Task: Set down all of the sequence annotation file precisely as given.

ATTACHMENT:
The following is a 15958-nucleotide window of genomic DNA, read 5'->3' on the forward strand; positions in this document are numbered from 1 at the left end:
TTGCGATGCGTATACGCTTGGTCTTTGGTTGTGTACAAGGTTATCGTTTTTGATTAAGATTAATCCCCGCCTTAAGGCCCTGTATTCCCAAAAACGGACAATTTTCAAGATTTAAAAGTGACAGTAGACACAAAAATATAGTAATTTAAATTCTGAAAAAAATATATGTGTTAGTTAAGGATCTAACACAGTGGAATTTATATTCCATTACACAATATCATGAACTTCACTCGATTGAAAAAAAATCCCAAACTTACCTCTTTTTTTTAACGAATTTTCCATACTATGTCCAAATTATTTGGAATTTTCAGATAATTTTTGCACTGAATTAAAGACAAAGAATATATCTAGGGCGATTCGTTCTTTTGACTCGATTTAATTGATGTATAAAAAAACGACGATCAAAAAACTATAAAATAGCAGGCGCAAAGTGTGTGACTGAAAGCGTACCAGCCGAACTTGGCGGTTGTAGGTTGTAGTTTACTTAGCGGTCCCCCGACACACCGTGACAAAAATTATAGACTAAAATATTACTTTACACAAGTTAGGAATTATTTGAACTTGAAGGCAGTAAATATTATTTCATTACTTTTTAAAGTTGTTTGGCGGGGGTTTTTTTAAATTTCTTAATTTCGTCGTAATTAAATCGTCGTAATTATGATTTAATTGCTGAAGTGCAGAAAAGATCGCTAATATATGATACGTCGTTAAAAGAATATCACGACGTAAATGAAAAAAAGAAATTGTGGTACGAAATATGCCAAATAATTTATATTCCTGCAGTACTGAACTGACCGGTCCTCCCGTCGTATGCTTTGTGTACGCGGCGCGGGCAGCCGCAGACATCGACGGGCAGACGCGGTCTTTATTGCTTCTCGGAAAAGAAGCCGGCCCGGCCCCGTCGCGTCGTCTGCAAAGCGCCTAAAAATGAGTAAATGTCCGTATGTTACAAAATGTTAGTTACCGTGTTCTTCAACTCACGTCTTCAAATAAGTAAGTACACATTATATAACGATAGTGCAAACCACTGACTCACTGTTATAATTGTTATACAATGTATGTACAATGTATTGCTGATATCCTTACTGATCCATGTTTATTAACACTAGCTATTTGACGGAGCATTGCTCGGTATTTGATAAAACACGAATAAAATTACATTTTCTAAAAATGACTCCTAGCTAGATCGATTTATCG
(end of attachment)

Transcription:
The following is a 15958-nucleotide window of genomic DNA, read 5'->3' on the forward strand; positions in this document are numbered from 1 at the left end:
TTGCGATGCGTATACGCTTGGTCTTTGGTTGTGTACAAGGTTATCGTTTTTGATTAAGATTAATCCCCGCCTTAAGGCCCTGTATTCCCAAAAACGGACAATTTTCAAGATTTAAAAGTGACAGTAGACACAAAAATATAGTAATTTAAATTCTGAAAAAAATATATGTGTTAGTTAAGGATCTAACACAGTGGAATTTATATTCCATTACACAATATCATGAACTTCACTCGATTGAAAAAAAATCCCAAACTTACCTCTTTTTTTTAACGAATTTTCCATACTATGTCCAAATTATTTGGAATTTTCAGATAATTTTTGCACTGAATTAAAGACAAAGAATATATCTAGGGCGATTCGTTCTTTTGACTCGATTTAATTGATGTATAAAAAAACGACGATCAAAAAACTATAAAATAGCAGGCGCAAAGTGTGTGACTGAAAGCGTACCAGCCGAACTTGGCGGTTGTAGGTTGTAGTTTACTTAGCGGTCCCCCGACACACCGTGACAAAAATTATAGACTAAAATATTACTTTACACAAGTTAGGAATTATTTGAACTTGAAGGCAGTAAATATTATTTCATTACTTTTTAAAGTTGTTTGGCGGGGGTTTTTTTAAATTTCTTAATTTCGTCGTAATTAAATCGTCGTAATTATGATTTAATTGCTGAAGTGCAGAAAAGATCGCTAATATATGATACGTCGTTAAAAGAATATCACGACGTAAATGAAAAAAAGAAATTGTGGTACGAAATATGCCAAATAATTTATATTCCTGCAGTACTGAACTGACCGGTCCTCCCGTCGTATGCTTTGTGTACGCGGCGCGGGCAGCCGCAGACATCGACGGGCAGACGCGGTCTTTATTGCTTCTCGGAAAAGAAGCCGGCCCGGCCCCGTCGCGTCGTCTGCAAAGCGCCTAAAAATGAGTAAATGTCCGTATGTTACAAAATGTTAGTTACCGTGTTCTTCAACTCACGTCTTCAAATAAGTAAGTACACATTATATAACGATAGTGCAAACCACTGACTCACTGTTATAATTGTTATACAATGTATGTACAATGTATTGCTGATATCCTTACTGATCCATGTTTATTAACACTAGCTATTTGACGGAGCATTGCTCGGTATTTGATAAAACACGAATAAAATTACATTTTCTAAAAATGACTCCTAGCTAGATCGATTTATCG